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I documented some Ruby code using YARD and I am having trouble getting the YARD documentation I created for some methods in top-level name space to show up in yardoc's HTML output.

My documentation looks essentially the same as the YARD gem's own in lib/yard/globals.rb - with the addition of an @api tag (I did try removing it, and ran yardoc without the --api parameter but that didn't help matters.). This is a minimum example from the problematic script (it will reproduce the problem on its own):

#!/usr/bin/ruby

# @group PIP Negotiation: Backend and helper methods
#
# Deserializes a topology graph in YAML format into the database.
#
# @api pip-negotiate
# @param [String] graph A FleRD graph in YAML format
# @return [Boolean] status True if graph was deserialized successfully, False otherwise.
# @return [Integer] gl_id The database ID of the deserialized GraphLabel (nil if deserialization failed).
# @return [Array] output Standard output channel of flerd-deserialize.rb(1)
# @return [Array] output Standard error channel of flerd-deserialize.rb(1)

def insert_graph(graph)
  return [ true, 1, ["1"], [""] ]  # Not the actual method body.
end

# @endgroup

When I run yardoc to generate HTML documentation, everything looks fine at first:

% yardoc -o pip-negotiate --api pip-negotiate '**/*.rb'                  
Files:           1
Modules:         0 (    0 undocumented)
Classes:         0 (    0 undocumented)
Constants:       0 (    0 undocumented)
Methods:         1 (    0 undocumented)
 100.00% documented
%

The generated HTML does not contain any of my documentation, though. All it contains is a list of methods with the pip-negotiate API tag. You can see for yourself here:

http://btw23.de/tmp/pip-negotiate/api/method_list.html

What I expected instead was something more like YARD's own documentation on top-level methods:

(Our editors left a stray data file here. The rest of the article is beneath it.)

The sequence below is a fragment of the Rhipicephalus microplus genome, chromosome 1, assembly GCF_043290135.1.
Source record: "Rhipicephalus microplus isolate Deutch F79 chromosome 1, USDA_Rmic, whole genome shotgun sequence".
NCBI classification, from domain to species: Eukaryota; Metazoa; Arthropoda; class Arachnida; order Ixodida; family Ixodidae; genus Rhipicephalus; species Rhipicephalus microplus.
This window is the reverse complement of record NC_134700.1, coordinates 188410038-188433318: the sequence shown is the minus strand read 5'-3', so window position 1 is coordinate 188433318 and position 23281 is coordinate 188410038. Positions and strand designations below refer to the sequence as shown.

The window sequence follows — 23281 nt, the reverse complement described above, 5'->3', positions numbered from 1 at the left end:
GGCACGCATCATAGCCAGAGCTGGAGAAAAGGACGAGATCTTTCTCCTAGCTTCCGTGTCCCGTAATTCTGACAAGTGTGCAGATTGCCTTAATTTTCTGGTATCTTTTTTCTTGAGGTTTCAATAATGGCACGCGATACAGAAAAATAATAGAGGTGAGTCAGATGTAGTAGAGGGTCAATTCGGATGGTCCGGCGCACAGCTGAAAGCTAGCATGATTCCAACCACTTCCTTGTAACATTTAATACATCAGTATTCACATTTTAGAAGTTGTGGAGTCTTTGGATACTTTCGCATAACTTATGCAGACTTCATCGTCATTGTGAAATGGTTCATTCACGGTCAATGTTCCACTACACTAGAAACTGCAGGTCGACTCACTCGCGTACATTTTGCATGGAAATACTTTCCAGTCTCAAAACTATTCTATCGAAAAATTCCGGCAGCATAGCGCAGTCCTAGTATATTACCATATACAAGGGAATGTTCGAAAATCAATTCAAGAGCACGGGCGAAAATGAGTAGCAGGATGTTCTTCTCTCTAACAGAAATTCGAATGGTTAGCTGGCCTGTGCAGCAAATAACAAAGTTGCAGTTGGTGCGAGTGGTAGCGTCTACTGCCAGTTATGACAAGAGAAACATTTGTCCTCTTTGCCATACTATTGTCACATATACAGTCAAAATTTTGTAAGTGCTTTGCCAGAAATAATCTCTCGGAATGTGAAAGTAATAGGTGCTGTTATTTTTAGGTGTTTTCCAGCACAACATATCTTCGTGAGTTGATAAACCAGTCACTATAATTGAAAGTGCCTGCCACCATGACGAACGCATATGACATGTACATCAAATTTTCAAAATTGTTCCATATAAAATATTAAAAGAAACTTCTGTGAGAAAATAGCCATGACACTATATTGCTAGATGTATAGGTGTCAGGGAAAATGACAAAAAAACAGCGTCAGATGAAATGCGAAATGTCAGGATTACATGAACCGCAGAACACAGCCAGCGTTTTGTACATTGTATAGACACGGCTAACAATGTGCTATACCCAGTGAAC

http://rubydoc.info/gems/yard/toplevel

Is there perhaps any special magic I am missing in my yardoc invocation?

I'd be very grateful for a pointer in the right direction (or even a "not possible, because..." from someone who has run into the same issue before).

Thanks,

Johannes

Edit: Replaced link to code by minimal example for reproducing as suggested in the comments.

*Edit 2: My yardoc version is 0.8.6.2, running on ruby 1.8.7 (2012-06-29 patchlevel 370) [x86_64-linux]*

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Rather than link your code, could you please paste in just enough to the question replicate the problem you are facing? It would improve the question, and keep it relevant once you fix your project code due to the answer. As a side effect that would allow you to have the second link. –  Neil Slater Sep 30 '13 at 10:05
    
Right, I should have thought of that (fixed). Thanks! –  Johannes Grassler Sep 30 '13 at 12:08
    
I copied your example and found that yardoc -o pip-negotiate **/*.rb produced something that looked correct. Adding --api or --api pip-negotiate seemed to break it again, but I do not yet understand or explain why. yard 0.8.7.2 –  Neil Slater Sep 30 '13 at 15:41

2 Answers 2

The correct syntax appears to be:

yardoc -o pip-negotiate --api=pip-negotiate '**/*.rb'